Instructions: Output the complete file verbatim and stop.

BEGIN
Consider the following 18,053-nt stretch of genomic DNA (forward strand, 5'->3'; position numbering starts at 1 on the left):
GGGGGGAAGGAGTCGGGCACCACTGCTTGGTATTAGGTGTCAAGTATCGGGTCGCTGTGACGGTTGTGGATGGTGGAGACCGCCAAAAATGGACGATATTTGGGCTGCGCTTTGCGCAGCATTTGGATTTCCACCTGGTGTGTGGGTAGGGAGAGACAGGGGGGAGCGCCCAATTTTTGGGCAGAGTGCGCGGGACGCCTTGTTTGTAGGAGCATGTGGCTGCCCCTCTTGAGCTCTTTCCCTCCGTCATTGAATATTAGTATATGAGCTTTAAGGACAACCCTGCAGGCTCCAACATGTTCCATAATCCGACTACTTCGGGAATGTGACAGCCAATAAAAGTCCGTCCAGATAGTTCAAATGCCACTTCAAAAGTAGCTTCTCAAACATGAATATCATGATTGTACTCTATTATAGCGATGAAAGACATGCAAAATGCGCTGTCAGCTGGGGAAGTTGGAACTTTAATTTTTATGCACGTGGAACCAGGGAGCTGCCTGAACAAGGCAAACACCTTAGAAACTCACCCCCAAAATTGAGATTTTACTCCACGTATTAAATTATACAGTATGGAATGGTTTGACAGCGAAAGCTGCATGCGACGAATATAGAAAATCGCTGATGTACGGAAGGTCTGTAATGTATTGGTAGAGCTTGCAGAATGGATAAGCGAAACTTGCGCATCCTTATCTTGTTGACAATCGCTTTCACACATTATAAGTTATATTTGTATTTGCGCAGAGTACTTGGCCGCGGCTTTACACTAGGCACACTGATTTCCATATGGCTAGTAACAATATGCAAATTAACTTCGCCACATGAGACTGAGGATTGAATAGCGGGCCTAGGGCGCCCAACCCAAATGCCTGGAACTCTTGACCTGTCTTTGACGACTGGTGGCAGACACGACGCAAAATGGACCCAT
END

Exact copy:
Consider the following 18,053-nt stretch of genomic DNA (forward strand, 5'->3'; position numbering starts at 1 on the left):
GGGGGGAAGGAGTCGGGCACCACTGCTTGGTATTAGGTGTCAAGTATCGGGTCGCTGTGACGGTTGTGGATGGTGGAGACCGCCAAAAATGGACGATATTTGGGCTGCGCTTTGCGCAGCATTTGGATTTCCACCTGGTGTGTGGGTAGGGAGAGACAGGGGGGAGCGCCCAATTTTTGGGCAGAGTGCGCGGGACGCCTTGTTTGTAGGAGCATGTGGCTGCCCCTCTTGAGCTCTTTCCCTCCGTCATTGAATATTAGTATATGAGCTTTAAGGACAACCCTGCAGGCTCCAACATGTTCCATAATCCGACTACTTCGGGAATGTGACAGCCAATAAAAGTCCGTCCAGATAGTTCAAATGCCACTTCAAAAGTAGCTTCTCAAACATGAATATCATGATTGTACTCTATTATAGCGATGAAAGACATGCAAAATGCGCTGTCAGCTGGGGAAGTTGGAACTTTAATTTTTATGCACGTGGAACCAGGGAGCTGCCTGAACAAGGCAAACACCTTAGAAACTCACCCCCAAAATTGAGATTTTACTCCACGTATTAAATTATACAGTATGGAATGGTTTGACAGCGAAAGCTGCATGCGACGAATATAGAAAATCGCTGATGTACGGAAGGTCTGTAATGTATTGGTAGAGCTTGCAGAATGGATAAGCGAAACTTGCGCATCCTTATCTTGTTGACAATCGCTTTCACACATTATAAGTTATATTTGTATTTGCGCAGAGTACTTGGCCGCGGCTTTACACTAGGCACACTGATTTCCATATGGCTAGTAACAATATGCAAATTAACTTCGCCACATGAGACTGAGGATTGAATAGCGGGCCTAGGGCGCCCAACCCAAATGCCTGGAACTCTTGACCTGTCTTTGACGACTGGTGGCAGACACGACGCAAAATGGACCCAT